Date of Award

Spring 2006

Document Type


Degree Name

Master of Science (MS)


Chemistry & Biochemistry



Committee Director

James H. Yuan

Committee Member

Mark Elliot

Committee Member

Roy L. Williams

Call Number for Print

Special Collections LD4331.C45 S38 2006


The purpose of the research is to investigate the biochemical cause of gout in 82 patients. The gouty patients had been diagnosed with gout according to the criterion of the American Rheumatism Association. This gout patient population consisted of 58 men and 24 women with gout whose ages ranged from 11 to 84 years of age with a mean age of 44 years. Key purine metabolism enzyme activity levels and purine metabolite concentrations in the patients' plasma and urine were compared to the mean values of a healthy control group. The control group consisted of 33 males and 25 female who did not have primary or secondary hyperuricemia expressed for the past two generations, and did not have any immediate family members suffering from gouty diseases. Their ages ranged from 8 to 75 years with a mean age of 36. Based on the results of the purine metabolism enzyme activity levels, the patients are classified as one of eight groups.

The plasma urate was determined by the uricase-peroxidase coupling reaction. Plasma hypoxanthine and xanthine concentrations were determined by HPLC. Erythrocyte red blood cell phosphoribosylpyrophosphate (PRPP) synthetase, hypoxanthine-guanine phosphoribosyltransferase (HPRT), and adenine phosphoribosyltransferase (APRT) activities were determined by using a combination of enzymatic and high performance liquid chromatography (HPLC) methods.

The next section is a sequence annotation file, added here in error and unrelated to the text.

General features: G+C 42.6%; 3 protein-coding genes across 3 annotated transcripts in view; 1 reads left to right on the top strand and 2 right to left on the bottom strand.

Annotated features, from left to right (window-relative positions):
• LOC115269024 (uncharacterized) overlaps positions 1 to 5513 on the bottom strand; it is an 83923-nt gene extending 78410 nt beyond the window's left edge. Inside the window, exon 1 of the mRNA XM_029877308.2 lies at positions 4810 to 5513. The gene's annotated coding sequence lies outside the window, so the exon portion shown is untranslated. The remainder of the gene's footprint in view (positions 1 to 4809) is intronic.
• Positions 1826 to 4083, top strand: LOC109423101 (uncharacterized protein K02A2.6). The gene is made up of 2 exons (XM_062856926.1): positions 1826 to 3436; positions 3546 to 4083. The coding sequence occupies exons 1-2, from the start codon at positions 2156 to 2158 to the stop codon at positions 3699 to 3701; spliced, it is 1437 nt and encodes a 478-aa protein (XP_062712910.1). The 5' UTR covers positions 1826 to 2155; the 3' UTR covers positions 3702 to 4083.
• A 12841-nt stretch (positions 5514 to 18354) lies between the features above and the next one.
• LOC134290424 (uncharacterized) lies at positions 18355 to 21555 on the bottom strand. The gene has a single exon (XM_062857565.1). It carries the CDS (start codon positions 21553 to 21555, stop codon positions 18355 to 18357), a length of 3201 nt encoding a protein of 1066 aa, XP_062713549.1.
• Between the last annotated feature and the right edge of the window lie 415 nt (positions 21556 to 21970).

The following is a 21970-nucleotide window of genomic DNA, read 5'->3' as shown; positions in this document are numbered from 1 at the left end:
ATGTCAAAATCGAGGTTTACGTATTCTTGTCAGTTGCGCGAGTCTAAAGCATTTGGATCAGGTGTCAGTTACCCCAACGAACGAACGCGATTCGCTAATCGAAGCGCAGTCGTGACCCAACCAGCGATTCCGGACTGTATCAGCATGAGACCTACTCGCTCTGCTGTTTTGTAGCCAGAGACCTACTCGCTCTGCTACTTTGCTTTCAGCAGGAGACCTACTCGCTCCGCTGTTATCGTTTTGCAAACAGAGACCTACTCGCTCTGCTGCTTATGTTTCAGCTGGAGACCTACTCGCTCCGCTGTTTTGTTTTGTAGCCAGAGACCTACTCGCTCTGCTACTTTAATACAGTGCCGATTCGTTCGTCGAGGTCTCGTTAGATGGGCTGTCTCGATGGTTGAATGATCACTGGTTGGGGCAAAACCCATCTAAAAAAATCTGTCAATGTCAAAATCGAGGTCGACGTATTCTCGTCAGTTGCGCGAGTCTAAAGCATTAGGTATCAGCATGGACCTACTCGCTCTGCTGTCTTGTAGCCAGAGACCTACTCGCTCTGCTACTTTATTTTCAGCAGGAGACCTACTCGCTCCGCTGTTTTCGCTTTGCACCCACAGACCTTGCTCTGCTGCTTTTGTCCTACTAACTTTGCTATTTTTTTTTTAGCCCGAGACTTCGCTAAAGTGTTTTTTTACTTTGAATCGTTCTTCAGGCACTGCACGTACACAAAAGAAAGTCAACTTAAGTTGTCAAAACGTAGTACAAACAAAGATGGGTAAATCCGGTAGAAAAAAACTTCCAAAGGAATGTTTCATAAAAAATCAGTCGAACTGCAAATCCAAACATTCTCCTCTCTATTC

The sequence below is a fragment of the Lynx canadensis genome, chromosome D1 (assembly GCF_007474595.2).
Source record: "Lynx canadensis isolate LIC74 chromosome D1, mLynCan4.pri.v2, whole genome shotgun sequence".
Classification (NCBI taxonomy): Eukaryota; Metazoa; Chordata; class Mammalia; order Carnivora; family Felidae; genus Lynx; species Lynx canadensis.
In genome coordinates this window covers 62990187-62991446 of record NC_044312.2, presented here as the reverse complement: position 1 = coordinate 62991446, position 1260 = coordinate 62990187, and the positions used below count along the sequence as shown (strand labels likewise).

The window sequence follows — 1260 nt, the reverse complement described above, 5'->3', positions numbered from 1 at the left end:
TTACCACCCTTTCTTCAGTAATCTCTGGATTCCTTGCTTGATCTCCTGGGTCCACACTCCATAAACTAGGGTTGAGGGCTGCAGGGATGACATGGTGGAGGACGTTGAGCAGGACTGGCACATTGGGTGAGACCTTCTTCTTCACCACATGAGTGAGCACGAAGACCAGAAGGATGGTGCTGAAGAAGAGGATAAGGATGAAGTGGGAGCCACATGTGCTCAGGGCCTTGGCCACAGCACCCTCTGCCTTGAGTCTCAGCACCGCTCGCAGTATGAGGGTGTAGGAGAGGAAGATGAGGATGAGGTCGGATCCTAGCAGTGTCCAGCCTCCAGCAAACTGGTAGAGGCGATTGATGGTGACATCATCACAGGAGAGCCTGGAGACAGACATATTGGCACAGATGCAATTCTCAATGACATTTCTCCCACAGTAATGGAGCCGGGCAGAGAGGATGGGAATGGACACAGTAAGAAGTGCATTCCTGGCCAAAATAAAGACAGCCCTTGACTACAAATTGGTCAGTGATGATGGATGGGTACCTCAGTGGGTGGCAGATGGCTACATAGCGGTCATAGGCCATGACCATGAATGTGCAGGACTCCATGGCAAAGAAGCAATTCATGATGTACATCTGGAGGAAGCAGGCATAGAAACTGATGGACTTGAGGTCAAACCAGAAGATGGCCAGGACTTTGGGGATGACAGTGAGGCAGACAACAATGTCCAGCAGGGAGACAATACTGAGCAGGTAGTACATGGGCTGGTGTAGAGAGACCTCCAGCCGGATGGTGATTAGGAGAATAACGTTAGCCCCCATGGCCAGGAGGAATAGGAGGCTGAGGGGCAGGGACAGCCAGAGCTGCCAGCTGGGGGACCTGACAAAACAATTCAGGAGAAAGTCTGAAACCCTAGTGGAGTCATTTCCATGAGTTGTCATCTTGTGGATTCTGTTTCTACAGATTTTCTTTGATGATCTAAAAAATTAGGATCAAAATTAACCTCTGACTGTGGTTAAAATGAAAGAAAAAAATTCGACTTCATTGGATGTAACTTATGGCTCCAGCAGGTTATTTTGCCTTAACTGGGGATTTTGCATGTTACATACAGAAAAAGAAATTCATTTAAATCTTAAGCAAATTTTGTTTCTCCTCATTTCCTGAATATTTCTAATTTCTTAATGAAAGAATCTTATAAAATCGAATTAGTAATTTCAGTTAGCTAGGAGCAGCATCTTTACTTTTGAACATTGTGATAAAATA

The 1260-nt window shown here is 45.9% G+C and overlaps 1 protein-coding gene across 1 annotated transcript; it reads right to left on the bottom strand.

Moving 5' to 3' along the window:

The study found that the mean levels of xanthine, uric acid, hypoxanthine, and erythrocyte PRPP synthetase levels for gouty patients were significantly higher than normal healthy controls. While no differences in biochemical parameters were found between male and female gout patients, there was a significant difference between the male and female control patient's biochemical parameters. The gout patients were further classified based on their biochemical profile of enzyme function abnormalities, with 13% of the population found to have multiple abnormalities. These patients were in the first seven biochemical profiles. 48.9% of the remaining patients were classified as Group 8, which is classified with other possible factors, such as renal clearance issues. The involvement of renal clearance of urate should be further investigated.


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